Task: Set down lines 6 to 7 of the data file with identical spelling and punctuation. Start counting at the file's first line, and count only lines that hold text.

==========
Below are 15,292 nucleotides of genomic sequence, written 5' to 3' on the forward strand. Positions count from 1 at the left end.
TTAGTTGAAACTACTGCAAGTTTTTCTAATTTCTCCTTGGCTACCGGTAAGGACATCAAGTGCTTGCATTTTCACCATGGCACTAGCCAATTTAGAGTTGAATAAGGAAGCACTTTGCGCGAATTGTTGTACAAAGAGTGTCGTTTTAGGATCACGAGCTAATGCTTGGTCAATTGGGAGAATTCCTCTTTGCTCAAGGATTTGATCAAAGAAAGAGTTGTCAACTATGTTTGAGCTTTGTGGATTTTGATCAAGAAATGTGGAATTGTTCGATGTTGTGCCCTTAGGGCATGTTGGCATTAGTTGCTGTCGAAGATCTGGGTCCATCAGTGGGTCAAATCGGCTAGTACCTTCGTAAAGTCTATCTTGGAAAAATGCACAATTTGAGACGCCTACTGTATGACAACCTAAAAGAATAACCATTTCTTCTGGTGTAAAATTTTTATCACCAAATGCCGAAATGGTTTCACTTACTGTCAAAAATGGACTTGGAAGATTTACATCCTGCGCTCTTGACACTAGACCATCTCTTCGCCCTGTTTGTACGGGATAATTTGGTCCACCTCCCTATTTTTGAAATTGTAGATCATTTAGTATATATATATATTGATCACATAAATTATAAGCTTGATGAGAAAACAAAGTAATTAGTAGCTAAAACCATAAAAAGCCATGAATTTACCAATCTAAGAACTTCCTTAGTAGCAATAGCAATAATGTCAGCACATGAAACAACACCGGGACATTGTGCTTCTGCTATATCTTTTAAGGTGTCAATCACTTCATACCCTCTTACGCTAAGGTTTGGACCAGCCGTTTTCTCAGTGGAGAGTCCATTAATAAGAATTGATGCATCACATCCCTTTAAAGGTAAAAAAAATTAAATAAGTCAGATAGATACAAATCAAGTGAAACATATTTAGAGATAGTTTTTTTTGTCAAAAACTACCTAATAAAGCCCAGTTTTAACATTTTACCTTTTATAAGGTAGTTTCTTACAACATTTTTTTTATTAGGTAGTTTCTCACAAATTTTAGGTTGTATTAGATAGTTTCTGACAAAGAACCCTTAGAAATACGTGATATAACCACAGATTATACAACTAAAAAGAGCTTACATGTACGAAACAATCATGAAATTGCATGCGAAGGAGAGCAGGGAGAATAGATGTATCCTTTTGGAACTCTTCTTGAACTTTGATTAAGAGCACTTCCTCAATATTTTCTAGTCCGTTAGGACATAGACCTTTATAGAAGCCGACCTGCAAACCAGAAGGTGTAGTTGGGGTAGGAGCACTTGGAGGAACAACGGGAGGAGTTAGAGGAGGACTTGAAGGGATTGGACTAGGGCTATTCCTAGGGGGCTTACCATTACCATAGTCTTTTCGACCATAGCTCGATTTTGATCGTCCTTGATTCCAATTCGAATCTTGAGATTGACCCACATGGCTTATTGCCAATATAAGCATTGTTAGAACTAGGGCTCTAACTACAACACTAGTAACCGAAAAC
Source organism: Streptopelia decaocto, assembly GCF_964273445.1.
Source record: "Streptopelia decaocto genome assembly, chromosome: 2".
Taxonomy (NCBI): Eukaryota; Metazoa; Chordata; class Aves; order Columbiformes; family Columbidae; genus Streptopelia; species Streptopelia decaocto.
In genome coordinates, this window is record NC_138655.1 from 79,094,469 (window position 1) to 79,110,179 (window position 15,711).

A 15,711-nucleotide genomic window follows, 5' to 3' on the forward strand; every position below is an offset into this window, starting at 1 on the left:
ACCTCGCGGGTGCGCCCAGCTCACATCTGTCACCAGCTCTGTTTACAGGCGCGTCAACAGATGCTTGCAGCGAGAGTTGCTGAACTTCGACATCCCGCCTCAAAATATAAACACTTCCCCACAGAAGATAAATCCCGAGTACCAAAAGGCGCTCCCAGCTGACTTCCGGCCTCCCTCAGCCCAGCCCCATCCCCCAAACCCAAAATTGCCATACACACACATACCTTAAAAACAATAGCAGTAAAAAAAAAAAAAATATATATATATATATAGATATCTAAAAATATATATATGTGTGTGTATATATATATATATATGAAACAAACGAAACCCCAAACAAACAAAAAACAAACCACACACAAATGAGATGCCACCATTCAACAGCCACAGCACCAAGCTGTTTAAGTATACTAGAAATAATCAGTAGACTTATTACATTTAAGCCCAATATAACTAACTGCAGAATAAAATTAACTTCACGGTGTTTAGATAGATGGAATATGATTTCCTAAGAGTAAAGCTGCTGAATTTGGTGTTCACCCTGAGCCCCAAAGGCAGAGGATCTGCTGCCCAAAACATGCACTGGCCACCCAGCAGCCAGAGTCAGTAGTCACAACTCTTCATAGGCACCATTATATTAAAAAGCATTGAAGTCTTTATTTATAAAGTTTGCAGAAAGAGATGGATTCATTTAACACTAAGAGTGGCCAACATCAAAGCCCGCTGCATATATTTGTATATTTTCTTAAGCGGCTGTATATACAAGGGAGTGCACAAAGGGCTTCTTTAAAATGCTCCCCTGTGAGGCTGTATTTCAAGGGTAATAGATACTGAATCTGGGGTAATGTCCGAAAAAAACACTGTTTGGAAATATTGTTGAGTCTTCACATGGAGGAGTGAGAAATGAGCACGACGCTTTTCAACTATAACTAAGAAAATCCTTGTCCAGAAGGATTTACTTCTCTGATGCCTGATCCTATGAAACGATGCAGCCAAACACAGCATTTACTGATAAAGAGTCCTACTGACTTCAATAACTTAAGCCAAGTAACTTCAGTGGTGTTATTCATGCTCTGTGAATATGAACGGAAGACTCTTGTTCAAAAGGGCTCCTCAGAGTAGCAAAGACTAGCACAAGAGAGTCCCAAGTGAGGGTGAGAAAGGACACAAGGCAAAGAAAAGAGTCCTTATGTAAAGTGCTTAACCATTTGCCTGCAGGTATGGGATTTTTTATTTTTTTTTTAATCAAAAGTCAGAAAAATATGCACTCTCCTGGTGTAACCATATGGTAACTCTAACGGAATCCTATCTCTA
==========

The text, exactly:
In genome coordinates, this window is record NC_138655.1 from 79,094,469 (window position 1) to 79,110,179 (window position 15,711).

A 15,711-nucleotide genomic window follows, 5' to 3' on the forward strand; every position below is an offset into this window, starting at 1 on the left: